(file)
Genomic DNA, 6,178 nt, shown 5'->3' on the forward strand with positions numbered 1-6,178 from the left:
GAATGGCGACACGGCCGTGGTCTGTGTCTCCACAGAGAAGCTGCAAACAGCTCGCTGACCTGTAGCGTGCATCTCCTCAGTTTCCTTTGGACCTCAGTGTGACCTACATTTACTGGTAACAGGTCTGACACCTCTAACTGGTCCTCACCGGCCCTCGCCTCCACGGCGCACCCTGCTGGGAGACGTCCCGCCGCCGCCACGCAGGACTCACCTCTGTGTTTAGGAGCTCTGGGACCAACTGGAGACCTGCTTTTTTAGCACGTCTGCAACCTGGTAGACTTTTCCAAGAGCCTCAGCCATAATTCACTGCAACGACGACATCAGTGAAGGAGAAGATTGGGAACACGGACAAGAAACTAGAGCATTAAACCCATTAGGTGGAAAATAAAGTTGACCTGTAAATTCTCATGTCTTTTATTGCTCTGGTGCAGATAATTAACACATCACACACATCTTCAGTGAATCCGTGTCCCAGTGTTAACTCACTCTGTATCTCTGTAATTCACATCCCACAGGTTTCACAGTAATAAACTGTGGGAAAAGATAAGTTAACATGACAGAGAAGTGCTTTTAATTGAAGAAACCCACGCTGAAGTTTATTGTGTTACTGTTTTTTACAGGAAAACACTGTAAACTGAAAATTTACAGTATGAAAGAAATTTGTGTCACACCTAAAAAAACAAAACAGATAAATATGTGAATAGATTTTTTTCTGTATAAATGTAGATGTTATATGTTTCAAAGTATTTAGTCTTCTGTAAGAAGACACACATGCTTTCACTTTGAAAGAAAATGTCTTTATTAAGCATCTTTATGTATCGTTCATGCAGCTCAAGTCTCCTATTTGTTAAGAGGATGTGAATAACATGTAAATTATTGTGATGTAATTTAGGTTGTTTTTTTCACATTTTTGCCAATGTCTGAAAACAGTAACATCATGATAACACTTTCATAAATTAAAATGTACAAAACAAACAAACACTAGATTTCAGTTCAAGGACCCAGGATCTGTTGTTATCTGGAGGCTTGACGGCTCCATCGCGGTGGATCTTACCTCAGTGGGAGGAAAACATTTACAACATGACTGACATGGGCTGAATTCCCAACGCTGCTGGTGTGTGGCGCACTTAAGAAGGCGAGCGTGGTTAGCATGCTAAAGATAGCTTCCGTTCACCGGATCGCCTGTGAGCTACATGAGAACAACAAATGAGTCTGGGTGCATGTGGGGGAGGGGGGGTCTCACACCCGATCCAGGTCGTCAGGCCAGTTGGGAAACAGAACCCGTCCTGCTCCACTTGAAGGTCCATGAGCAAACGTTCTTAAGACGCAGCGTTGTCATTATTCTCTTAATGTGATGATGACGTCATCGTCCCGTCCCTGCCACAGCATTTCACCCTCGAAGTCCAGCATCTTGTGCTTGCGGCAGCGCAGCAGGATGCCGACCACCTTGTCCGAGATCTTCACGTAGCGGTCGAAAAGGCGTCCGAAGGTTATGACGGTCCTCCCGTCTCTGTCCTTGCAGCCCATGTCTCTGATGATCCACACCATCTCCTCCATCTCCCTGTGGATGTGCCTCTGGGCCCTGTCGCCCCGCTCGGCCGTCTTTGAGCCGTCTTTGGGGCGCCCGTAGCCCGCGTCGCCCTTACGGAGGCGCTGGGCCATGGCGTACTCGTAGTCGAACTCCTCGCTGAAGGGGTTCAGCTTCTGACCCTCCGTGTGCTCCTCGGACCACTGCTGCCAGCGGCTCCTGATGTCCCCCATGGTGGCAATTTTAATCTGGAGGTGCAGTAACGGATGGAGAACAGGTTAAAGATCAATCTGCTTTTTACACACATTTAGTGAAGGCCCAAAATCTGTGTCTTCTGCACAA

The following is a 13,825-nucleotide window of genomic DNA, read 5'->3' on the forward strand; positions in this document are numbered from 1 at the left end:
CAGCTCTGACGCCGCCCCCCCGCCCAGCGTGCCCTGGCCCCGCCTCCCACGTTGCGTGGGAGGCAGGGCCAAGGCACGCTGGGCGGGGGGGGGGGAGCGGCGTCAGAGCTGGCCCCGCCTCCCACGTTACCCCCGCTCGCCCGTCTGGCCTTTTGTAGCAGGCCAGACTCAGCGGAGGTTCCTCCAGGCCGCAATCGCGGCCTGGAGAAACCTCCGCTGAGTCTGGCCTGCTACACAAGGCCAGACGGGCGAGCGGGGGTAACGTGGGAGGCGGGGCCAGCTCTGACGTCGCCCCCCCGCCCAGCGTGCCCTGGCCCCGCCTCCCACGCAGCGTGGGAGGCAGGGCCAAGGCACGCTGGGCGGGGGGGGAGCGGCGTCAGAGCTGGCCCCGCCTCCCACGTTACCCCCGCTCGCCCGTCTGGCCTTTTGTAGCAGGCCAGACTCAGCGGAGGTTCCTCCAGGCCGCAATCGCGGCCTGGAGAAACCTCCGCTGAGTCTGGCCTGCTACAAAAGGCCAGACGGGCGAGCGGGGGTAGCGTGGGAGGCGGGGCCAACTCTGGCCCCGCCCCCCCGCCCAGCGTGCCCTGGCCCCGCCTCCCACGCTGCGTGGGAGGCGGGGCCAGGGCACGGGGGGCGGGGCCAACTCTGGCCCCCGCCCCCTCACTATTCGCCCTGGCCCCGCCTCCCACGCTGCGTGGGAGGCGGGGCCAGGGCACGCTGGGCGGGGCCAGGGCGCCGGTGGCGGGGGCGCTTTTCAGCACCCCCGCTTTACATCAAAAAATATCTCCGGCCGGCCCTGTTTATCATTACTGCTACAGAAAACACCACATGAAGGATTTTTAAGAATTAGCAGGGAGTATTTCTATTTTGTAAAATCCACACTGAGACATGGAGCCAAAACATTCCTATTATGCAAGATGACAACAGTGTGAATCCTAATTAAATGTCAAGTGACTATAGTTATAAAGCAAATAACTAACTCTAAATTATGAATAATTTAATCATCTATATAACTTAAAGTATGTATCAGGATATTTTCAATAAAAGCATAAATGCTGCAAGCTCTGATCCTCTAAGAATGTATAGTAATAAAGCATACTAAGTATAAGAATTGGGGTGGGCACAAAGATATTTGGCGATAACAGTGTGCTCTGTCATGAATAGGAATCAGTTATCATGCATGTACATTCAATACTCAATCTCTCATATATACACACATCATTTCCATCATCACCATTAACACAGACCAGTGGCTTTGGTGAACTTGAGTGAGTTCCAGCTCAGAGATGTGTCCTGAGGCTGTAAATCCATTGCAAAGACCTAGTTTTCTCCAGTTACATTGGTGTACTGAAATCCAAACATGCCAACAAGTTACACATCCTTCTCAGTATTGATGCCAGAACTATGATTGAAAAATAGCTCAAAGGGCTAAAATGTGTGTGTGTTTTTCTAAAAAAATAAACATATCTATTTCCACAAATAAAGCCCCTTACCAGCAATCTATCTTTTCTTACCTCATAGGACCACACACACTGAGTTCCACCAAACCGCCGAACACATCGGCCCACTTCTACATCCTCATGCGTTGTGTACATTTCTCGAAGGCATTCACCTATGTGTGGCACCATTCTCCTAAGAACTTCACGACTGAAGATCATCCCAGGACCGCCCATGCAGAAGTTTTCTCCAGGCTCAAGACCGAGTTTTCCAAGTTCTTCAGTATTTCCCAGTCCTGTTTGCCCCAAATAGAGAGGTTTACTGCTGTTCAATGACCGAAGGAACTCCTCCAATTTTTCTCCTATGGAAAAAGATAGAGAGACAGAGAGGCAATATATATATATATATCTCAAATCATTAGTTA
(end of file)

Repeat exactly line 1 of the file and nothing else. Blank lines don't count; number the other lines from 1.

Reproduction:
Genomic DNA, 6,178 nt, shown 5'->3' on the forward strand with positions numbered 1-6,178 from the left: